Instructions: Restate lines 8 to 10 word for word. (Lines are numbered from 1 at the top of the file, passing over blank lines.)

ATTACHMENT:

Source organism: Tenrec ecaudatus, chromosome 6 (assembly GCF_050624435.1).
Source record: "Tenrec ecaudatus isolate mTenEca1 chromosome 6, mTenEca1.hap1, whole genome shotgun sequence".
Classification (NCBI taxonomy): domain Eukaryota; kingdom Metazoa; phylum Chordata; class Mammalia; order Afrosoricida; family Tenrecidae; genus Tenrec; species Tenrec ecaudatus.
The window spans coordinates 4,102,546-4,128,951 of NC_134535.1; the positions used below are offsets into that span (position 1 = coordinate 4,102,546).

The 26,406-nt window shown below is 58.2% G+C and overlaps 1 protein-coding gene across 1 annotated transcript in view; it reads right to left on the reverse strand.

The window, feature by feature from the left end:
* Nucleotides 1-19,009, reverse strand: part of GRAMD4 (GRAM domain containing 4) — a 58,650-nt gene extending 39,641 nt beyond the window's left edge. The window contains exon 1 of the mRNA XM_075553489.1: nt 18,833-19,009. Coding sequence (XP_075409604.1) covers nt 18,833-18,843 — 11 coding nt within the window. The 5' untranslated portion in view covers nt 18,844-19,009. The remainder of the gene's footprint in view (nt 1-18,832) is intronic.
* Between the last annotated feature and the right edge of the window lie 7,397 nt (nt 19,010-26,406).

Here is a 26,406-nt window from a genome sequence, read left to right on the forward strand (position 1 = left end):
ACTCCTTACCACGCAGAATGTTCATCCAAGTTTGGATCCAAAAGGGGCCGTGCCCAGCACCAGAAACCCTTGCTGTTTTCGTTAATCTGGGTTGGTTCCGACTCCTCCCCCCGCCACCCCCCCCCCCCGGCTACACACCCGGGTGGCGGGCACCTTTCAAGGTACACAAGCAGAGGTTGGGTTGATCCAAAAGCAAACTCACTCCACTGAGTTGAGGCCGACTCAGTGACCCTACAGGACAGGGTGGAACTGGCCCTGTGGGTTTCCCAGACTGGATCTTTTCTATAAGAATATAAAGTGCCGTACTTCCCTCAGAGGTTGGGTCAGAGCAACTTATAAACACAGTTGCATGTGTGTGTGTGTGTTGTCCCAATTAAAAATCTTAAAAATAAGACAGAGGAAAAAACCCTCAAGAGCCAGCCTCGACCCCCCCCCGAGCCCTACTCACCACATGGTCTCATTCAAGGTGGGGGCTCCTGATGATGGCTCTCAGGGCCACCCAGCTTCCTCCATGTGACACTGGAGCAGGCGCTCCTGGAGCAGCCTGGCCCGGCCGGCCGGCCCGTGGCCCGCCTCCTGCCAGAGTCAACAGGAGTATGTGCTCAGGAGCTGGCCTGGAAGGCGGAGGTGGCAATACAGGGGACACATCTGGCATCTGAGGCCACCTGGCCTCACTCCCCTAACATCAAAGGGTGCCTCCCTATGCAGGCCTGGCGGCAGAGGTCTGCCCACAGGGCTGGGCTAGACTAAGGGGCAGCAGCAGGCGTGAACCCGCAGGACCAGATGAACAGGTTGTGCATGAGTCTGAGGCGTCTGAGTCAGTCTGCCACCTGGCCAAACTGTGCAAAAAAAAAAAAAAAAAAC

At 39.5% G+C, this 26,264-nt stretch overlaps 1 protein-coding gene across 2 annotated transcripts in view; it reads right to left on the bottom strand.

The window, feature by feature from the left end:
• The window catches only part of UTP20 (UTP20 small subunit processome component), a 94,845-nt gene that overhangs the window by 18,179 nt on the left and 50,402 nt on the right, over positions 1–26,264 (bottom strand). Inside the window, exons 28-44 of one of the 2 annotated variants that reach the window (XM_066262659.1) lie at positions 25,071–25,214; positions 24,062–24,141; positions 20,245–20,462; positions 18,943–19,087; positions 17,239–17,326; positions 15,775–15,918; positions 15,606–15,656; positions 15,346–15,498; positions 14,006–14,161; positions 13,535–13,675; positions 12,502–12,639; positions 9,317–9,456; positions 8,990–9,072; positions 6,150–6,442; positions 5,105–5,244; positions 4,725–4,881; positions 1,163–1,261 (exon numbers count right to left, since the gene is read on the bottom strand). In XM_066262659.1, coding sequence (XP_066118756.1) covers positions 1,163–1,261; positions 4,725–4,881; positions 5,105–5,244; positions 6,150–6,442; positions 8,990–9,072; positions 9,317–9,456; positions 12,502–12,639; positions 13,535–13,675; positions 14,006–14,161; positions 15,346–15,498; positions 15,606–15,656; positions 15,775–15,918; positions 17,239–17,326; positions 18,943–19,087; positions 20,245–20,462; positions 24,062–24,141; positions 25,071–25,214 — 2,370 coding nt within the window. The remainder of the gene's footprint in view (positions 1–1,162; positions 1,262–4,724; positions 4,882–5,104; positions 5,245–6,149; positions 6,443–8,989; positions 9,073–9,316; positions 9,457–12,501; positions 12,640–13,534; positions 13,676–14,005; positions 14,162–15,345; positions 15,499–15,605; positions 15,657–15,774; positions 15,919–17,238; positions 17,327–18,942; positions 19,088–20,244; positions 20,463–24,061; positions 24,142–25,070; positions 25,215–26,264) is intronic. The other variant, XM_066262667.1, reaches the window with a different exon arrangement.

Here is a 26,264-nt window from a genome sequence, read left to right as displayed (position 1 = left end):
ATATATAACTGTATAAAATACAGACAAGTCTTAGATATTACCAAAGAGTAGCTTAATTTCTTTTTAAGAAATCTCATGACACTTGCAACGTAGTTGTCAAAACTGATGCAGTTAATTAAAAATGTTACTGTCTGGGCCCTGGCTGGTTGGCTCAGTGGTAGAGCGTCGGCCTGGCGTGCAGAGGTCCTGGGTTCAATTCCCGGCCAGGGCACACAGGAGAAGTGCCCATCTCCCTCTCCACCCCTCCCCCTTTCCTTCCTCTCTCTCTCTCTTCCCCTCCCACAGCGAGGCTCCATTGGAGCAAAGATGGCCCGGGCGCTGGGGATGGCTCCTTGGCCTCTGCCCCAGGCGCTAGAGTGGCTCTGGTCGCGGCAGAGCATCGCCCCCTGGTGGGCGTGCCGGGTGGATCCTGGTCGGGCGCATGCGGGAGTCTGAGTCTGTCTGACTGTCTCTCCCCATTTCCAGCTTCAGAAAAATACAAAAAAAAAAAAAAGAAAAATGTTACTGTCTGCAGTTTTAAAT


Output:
* Between the last annotated feature and the right edge of the window lie 7,397 nt (nt 19,010-26,406).

Here is a 26,406-nt window from a genome sequence, read left to right on the forward strand (position 1 = left end):
ACTCCTTACCACGCAGAATGTTCATCCAAGTTTGGATCCAAAAGGGGCCGTGCCCAGCACCAGAAACCCTTGCTGTTTTCGTTAATCTGGGTTGGTTCCGACTCCTCCCCCCGCCACCCCCCCCCCCCGGCTACACACCCGGGTGGCGGGCACCTTTCAAGGTACACAAGCAGAGGTTGGGTTGATCCAAAAGCAAACTCACTCCACTGAGTTGAGGCCGACTCAGTGACCCTACAGGACAGGGTGGAACTGGCCCTGTGGGTTTCCCAGACTGGATCTTTTCTATAAGAATATAAAGTGCCGTACTTCCCTCAGAGGTTGGGTCAGAGCAACTTATAAACACAGTTGCATGTGTGTGTGTGTGTTGTCCCAATTAAAAATCTTAAAAATAAGACAGAGGAAAAAACCCTCAAGAGCCAGCCTCGACCCCCCCCCGAGCCCTACTCACCACATGGTCTCATTCAAGGTGGGGGCTCCTGATGATGGCTCTCAGGGCCACCCAGCTTCCTCCATGTGACACTGGAGCAGGCGCTCCTGGAGCAGCCTGGCCCGGCCGGCCGGCCCGTGGCCCGCCTCCTGCCAGAGTCAACAGGAGTATGTGCTCAGGAGCTGGCCTGGAAGGCGGAGGTGGCAATACAGGGGACACATCTGGCATCTGAGGCCACCTGGCCTCACTCCCCTAACATCAAAGGGTGCCTCCCTATGCAGGCCTGGCGGCAGAGGTCTGCCCACAGGGCTGGGCTAGACTAAGGGGCAGCAGCAGGCGTGAACCCGCAGGACCAGATGAACAGGTTGTGCATGAGTCTGAGGCGTCTGAGTCAGTCTGCCACCTGGCCAAACTGTGCAAAAAAAAAAAAAAAAAAC